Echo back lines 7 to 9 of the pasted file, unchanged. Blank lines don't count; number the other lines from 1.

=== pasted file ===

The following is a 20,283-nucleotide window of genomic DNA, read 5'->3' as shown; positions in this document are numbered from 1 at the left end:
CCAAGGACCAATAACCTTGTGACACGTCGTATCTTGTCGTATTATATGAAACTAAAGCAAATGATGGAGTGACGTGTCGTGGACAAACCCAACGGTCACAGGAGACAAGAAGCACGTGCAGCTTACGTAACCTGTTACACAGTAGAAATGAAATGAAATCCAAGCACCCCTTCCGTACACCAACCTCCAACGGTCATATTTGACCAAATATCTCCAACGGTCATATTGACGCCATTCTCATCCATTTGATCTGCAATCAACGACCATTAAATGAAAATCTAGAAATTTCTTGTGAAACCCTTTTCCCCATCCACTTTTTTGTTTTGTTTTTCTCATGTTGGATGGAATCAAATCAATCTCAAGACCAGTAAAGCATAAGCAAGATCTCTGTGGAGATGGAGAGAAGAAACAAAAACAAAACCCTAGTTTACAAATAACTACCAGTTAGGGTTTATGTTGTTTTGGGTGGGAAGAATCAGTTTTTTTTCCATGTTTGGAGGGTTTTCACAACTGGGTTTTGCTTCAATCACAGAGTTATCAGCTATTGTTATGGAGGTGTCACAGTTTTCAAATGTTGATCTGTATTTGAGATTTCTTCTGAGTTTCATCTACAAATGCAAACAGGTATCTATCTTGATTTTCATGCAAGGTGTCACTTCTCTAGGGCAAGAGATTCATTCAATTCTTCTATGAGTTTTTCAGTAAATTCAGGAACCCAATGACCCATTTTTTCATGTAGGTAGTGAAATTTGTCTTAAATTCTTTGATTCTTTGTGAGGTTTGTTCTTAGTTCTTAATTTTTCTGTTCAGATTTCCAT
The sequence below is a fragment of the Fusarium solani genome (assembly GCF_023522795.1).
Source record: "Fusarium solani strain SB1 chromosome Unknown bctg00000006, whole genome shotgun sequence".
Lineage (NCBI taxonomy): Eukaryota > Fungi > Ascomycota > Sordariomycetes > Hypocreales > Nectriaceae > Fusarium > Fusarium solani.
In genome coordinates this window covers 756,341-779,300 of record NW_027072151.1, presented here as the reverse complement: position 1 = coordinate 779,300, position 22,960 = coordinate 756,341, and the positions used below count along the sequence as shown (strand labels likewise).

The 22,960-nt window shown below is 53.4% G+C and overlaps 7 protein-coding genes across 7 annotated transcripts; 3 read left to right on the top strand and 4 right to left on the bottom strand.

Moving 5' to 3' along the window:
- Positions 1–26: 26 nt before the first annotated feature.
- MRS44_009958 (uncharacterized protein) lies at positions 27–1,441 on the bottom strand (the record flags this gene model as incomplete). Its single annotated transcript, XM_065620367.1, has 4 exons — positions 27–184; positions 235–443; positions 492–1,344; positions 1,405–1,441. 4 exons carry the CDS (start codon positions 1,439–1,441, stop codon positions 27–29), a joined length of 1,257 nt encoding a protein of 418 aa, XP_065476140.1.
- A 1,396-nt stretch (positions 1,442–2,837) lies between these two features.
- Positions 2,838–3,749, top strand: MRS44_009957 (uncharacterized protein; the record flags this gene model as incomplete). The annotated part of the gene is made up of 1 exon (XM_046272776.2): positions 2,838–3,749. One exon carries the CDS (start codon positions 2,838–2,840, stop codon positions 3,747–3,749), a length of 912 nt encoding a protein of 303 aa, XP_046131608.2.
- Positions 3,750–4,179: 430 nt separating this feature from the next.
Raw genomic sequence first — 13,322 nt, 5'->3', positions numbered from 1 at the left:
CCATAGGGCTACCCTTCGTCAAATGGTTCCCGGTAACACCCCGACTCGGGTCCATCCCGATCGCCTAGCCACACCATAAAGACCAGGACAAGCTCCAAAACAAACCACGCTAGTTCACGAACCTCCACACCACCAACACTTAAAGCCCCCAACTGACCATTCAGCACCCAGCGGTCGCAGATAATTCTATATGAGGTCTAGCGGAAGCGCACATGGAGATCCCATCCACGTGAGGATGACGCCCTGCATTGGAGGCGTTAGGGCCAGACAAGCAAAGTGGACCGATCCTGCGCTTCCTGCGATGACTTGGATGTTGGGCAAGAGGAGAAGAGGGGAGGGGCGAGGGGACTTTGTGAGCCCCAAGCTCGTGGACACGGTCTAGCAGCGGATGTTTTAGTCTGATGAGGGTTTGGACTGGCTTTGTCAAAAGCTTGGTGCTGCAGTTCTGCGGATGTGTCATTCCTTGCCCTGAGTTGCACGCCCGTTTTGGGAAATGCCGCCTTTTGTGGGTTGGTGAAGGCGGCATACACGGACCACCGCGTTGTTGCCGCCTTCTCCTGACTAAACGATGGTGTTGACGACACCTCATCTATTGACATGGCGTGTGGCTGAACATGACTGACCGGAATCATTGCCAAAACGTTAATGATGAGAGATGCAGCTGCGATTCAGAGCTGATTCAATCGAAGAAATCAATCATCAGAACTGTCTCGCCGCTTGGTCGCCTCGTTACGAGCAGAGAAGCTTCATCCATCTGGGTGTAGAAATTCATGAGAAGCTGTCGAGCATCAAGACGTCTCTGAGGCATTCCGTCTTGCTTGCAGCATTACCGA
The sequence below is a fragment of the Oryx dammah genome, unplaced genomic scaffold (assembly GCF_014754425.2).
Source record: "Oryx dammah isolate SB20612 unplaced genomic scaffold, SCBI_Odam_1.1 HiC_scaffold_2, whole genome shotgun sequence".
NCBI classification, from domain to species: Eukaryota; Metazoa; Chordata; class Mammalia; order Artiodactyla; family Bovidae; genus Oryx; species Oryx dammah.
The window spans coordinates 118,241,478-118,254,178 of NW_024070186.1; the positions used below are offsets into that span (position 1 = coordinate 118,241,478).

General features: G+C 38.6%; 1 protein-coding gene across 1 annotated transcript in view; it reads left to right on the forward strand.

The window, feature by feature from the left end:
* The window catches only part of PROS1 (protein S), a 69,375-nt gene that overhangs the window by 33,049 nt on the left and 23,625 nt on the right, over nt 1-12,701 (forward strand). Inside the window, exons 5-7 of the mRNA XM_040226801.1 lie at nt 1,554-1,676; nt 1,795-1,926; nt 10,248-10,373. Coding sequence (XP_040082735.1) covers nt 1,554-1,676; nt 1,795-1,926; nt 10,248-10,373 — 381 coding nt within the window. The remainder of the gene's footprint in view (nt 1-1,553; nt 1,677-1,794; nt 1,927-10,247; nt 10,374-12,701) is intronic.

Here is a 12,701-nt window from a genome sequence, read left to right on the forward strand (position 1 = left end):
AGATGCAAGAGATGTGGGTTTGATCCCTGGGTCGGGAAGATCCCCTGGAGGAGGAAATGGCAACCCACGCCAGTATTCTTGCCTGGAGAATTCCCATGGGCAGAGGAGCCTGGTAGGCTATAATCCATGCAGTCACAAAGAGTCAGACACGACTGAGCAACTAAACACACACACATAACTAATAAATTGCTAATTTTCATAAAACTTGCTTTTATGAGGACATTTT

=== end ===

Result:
The 22,960-nt window shown below is 53.4% G+C and overlaps 7 protein-coding genes across 7 annotated transcripts; 3 read left to right on the top strand and 4 right to left on the bottom strand.

Moving 5' to 3' along the window:
- Positions 1–26: 26 nt before the first annotated feature.